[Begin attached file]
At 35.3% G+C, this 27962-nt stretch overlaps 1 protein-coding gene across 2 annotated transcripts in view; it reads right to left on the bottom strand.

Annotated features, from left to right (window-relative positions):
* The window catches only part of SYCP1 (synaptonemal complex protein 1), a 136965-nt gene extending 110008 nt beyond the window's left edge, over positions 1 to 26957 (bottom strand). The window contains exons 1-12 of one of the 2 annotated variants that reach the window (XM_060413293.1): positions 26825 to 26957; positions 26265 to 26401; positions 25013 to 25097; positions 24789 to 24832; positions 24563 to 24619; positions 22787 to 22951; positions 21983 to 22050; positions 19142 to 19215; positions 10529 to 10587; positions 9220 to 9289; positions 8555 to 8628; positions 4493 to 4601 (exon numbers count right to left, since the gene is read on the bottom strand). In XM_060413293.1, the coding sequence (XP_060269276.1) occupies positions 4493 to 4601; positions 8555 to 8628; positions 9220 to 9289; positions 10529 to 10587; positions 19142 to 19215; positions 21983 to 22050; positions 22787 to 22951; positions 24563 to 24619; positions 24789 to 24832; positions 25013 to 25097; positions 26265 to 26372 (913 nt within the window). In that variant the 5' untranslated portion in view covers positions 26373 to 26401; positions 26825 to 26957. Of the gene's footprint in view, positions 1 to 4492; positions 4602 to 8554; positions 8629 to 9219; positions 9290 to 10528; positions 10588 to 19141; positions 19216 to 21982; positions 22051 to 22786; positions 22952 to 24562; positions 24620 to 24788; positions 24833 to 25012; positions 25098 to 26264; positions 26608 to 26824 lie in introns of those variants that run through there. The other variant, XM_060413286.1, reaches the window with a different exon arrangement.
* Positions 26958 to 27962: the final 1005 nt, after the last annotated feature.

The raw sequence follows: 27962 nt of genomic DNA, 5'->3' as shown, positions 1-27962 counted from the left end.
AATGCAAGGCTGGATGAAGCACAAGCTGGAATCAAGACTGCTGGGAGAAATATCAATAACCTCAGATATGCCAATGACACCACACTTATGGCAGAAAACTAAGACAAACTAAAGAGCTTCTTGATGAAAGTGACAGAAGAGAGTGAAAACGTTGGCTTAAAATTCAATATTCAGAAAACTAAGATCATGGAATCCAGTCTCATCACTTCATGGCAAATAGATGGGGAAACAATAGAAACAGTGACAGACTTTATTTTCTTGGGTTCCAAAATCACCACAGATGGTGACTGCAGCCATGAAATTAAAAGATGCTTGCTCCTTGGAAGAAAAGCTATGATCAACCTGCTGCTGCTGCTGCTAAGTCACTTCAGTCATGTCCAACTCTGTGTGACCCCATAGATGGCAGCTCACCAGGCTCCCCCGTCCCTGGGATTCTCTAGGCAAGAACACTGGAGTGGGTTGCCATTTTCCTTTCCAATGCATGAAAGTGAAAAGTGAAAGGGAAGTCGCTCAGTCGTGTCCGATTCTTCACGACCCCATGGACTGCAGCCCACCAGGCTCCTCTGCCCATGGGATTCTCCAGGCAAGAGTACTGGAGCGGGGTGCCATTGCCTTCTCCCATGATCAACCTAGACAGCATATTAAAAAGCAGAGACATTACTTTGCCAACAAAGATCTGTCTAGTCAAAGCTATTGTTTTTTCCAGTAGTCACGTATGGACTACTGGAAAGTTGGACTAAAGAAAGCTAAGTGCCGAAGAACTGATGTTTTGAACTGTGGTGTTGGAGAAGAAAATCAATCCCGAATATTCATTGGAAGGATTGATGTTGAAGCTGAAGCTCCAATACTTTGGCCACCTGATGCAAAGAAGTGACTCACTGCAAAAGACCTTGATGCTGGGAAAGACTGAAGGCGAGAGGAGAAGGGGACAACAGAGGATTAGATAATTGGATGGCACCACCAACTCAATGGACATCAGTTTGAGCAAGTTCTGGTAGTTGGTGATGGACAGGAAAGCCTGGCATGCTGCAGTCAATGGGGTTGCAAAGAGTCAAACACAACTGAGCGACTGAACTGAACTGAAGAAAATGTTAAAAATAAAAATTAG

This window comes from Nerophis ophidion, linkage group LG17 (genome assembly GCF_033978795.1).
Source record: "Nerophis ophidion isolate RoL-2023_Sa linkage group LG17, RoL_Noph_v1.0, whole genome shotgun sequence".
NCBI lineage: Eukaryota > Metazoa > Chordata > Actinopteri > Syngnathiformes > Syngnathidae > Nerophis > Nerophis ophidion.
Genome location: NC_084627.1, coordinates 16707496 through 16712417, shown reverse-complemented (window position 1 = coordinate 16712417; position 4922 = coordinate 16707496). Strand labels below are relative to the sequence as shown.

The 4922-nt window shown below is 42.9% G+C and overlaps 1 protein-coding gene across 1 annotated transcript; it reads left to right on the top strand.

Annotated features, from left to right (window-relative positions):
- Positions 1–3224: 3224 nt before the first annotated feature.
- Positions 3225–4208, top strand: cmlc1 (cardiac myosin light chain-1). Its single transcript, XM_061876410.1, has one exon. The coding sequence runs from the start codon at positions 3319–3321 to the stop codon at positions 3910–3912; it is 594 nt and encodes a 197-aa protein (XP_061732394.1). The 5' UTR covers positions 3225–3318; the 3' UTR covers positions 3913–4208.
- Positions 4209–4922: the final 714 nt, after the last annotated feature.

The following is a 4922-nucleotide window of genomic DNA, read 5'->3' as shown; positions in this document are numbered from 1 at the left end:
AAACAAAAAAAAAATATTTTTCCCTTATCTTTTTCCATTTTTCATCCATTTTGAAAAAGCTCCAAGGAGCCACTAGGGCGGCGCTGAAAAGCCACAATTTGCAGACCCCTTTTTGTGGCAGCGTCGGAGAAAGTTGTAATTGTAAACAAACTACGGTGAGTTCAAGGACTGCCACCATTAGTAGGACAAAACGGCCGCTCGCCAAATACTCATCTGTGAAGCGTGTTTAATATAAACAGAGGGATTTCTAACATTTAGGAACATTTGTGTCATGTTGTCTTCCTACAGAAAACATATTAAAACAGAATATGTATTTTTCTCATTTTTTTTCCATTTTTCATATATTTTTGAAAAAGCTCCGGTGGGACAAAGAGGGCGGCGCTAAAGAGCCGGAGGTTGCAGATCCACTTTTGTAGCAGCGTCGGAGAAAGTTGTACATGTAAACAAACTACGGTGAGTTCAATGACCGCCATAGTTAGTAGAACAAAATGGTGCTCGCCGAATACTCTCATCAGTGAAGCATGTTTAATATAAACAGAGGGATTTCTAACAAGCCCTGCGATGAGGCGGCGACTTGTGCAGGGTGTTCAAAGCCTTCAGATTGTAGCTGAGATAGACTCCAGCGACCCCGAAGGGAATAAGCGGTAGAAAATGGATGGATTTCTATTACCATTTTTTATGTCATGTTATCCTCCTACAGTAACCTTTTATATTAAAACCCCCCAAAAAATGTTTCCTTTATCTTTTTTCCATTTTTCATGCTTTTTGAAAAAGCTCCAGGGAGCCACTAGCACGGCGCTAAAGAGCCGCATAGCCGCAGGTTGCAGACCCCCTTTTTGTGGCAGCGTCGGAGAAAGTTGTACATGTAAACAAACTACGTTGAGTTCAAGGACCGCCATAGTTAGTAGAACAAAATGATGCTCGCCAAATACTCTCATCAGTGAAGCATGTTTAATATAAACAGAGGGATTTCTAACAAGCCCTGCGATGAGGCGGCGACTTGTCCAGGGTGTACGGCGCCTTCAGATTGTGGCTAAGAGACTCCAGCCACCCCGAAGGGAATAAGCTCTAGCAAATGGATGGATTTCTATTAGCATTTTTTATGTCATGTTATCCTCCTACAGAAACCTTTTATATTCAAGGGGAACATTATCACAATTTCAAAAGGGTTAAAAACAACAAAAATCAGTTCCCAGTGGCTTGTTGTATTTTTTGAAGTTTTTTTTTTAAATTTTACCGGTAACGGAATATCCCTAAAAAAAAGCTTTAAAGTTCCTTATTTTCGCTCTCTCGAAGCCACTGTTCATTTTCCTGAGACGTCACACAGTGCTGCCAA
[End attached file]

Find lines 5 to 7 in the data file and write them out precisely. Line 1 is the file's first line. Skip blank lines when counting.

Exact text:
The raw sequence follows: 27962 nt of genomic DNA, 5'->3' as shown, positions 1-27962 counted from the left end.
AATGCAAGGCTGGATGAAGCACAAGCTGGAATCAAGACTGCTGGGAGAAATATCAATAACCTCAGATATGCCAATGACACCACACTTATGGCAGAAAACTAAGACAAACTAAAGAGCTTCTTGATGAAAGTGACAGAAGAGAGTGAAAACGTTGGCTTAAAATTCAATATTCAGAAAACTAAGATCATGGAATCCAGTCTCATCACTTCATGGCAAATAGATGGGGAAACAATAGAAACAGTGACAGACTTTATTTTCTTGGGTTCCAAAATCACCACAGATGGTGACTGCAGCCATGAAATTAAAAGATGCTTGCTCCTTGGAAGAAAAGCTATGATCAACCTGCTGCTGCTGCTGCTAAGTCACTTCAGTCATGTCCAACTCTGTGTGACCCCATAGATGGCAGCTCACCAGGCTCCCCCGTCCCTGGGATTCTCTAGGCAAGAACACTGGAGTGGGTTGCCATTTTCCTTTCCAATGCATGAAAGTGAAAAGTGAAAGGGAAGTCGCTCAGTCGTGTCCGATTCTTCACGACCCCATGGACTGCAGCCCACCAGGCTCCTCTGCCCATGGGATTCTCCAGGCAAGAGTACTGGAGCGGGGTGCCATTGCCTTCTCCCATGATCAACCTAGACAGCATATTAAAAAGCAGAGACATTACTTTGCCAACAAAGATCTGTCTAGTCAAAGCTATTGTTTTTTCCAGTAGTCACGTATGGACTACTGGAAAGTTGGACTAAAGAAAGCTAAGTGCCGAAGAACTGATGTTTTGAACTGTGGTGTTGGAGAAGAAAATCAATCCCGAATATTCATTGGAAGGATTGATGTTGAAGCTGAAGCTCCAATACTTTGGCCACCTGATGCAAAGAAGTGACTCACTGCAAAAGACCTTGATGCTGGGAAAGACTGAAGGCGAGAGGAGAAGGGGACAACAGAGGATTAGATAATTGGATGGCACCACCAACTCAATGGACATCAGTTTGAGCAAGTTCTGGTAGTTGGTGATGGACAGGAAAGCCTGGCATGCTGCAGTCAATGGGGTTGCAAAGAGTCAAACACAACTGAGCGACTGAACTGAACTGAAGAAAATGTTAAAAATAAAAATTAG

This window comes from Nerophis ophidion, linkage group LG17 (genome assembly GCF_033978795.1).